A change in the Medicare law should make it easier for many Americans with lower income to obtain extra help in paying for their Medicare prescription drugs.
Source Timothy L. Takacs, elder law attorney, Hendersonville, Tennessee
The extra help program currently provides assistance to more than nine million senior and disabled Americans — saving them an average of almost $4,000 a year on their Medicare prescription drug plan costs. To apply for extra help, there is an easy-to-use online application available at www.socialsecurity.gov/extrahelp.
The Social Security Administration and Chubby Checker, the rock and roll legend, launched a new campaign to inform millions of Americans about a new “twist” in the law that makes it easier to qualify for extra help with Medicare prescription drug costs.
To qualify for extra help, people must meet certain resource and income limits. The new Medicare law eases those requirements in two ways.
First, it eliminates the cash value of life insurance from counting as a resource.
Second, it eliminates the assistance people receive from others to pay for household expenses, such as food, rent, mortgage or utilities, from counting as income.
There also is another important “twist” in the law. The application for extra help can now start the application process for Medicare Savings Programs — state programs that provide help with other Medicare costs. These programs help pay Medicare Part B (medical insurance) premiums. For some people, the Medicare Savings Programs also pay Medicare Part A (hospital insurance) premiums, if any, and Part A and B deductibles and co-payments.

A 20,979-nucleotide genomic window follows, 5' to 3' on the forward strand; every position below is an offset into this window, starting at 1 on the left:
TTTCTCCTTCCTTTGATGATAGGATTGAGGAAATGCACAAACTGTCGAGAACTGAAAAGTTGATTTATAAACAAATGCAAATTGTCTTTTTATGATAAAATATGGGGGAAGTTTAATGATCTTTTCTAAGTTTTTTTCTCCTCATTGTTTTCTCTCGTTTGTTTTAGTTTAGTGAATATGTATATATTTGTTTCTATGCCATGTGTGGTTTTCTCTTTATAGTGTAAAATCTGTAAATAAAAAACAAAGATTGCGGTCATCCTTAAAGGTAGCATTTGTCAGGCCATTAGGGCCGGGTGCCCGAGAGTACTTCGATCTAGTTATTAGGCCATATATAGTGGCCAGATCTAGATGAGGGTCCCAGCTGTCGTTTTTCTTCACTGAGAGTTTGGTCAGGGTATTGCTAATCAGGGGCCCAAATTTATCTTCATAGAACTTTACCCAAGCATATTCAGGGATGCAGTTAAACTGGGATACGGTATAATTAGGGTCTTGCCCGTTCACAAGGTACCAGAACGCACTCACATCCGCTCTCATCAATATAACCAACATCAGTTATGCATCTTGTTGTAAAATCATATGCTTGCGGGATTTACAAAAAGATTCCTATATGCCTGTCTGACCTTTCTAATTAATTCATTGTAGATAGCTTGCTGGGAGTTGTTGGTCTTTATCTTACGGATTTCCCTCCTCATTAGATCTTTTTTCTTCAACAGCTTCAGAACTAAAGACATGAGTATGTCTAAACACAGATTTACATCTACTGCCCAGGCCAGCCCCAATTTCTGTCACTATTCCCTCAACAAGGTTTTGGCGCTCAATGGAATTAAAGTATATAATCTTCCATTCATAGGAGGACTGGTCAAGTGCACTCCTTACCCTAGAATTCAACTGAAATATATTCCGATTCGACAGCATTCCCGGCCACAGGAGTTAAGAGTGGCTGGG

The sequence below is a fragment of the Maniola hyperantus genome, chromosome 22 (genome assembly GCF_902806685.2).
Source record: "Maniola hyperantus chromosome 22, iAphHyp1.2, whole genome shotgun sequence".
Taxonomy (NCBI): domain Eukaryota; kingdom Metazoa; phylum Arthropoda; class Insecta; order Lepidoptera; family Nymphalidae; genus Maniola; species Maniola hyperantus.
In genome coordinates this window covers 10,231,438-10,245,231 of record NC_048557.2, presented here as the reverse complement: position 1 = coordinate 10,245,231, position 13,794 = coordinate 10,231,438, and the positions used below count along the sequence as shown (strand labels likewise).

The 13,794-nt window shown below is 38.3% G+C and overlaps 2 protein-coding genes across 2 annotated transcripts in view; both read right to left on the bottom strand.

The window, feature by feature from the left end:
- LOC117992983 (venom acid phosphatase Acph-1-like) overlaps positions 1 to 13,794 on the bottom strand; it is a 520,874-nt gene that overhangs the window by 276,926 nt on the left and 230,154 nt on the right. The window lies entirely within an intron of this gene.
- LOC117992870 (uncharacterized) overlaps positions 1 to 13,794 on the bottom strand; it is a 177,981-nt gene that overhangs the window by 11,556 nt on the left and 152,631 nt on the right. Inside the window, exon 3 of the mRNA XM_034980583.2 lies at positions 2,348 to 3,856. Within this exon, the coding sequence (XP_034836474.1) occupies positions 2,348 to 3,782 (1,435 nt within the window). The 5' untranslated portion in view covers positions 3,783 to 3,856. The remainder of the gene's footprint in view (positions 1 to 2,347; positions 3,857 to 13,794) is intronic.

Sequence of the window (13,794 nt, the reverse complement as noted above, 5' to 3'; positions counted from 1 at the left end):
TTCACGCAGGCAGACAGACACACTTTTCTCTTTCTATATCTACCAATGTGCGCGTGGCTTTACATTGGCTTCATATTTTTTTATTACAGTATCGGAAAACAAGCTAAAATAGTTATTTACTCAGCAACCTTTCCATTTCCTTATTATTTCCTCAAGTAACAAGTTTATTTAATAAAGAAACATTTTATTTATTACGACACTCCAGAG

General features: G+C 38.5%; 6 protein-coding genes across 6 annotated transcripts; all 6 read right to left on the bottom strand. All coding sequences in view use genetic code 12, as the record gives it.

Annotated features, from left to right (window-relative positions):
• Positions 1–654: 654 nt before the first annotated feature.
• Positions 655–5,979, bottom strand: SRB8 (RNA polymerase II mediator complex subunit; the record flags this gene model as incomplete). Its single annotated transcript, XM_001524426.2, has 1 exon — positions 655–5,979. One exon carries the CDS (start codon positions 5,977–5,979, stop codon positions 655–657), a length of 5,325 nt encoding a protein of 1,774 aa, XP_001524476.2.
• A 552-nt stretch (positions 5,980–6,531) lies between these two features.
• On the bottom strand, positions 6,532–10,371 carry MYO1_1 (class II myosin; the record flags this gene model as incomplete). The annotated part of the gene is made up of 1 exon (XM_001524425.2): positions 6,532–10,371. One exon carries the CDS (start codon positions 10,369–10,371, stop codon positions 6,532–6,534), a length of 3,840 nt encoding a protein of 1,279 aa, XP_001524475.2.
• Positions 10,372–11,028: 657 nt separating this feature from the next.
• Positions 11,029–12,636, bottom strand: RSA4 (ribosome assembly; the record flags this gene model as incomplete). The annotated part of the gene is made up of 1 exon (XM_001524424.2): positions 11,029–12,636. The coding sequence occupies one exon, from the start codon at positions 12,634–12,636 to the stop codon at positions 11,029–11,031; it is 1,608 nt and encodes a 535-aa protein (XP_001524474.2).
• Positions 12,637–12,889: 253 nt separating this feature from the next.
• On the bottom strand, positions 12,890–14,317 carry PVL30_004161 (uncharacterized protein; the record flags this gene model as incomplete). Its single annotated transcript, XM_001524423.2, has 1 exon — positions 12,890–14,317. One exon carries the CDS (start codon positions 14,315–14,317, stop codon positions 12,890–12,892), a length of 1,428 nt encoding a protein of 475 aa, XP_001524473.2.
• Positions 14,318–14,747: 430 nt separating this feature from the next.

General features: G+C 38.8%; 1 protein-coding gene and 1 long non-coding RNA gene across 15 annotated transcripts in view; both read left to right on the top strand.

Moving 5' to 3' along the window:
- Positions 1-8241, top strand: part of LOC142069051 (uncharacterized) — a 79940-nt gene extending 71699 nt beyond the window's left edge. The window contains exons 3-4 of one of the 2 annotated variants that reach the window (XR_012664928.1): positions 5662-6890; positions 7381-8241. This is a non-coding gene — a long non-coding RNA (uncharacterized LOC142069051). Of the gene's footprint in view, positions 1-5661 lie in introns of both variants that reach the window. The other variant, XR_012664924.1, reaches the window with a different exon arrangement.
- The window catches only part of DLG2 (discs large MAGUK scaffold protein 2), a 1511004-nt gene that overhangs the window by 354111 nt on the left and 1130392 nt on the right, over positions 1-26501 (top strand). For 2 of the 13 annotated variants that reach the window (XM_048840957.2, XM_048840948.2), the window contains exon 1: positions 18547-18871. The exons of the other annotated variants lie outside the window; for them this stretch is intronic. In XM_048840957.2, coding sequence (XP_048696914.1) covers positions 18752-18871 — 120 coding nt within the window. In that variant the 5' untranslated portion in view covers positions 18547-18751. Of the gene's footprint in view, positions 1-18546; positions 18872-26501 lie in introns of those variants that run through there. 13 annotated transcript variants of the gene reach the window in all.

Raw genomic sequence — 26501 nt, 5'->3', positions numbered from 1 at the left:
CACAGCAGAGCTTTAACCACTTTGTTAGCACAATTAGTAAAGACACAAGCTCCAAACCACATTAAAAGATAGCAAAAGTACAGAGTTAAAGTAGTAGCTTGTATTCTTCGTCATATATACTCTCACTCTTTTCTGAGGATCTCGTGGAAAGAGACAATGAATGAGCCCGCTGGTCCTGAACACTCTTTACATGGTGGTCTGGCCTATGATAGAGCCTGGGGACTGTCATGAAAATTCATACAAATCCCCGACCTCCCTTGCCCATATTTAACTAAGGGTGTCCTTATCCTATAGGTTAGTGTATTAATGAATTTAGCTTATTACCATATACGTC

Anyone who has Medicare can get Medicare Part D prescription drug coverage. Some people with limited income and resources are eligible for Extra Help to pay for the costs–monthly premiums, annual deductibles, and prescription co-payments–related to a Medicare prescription drug plan. To qualify for Extra Help:
– You must reside in one of the 50 states or the District of Columbia.
– Your resources must be limited to $12,510 for an individual or $25,010 for a married couple living together. Resources include such things as bank accounts, stocks, and bonds. The extra help program does not count your house and car as resources; and
– Your annual income must be limited to $16,245 for an individual or $21,855 for a married couple living together. Even if your annual income is higher, you still may be able to get some help. Some examples where your income may be higher are if you or your spouse:
– Support other family members who live with you;
– Have earnings from work; or
– Live in Alaska or Hawaii.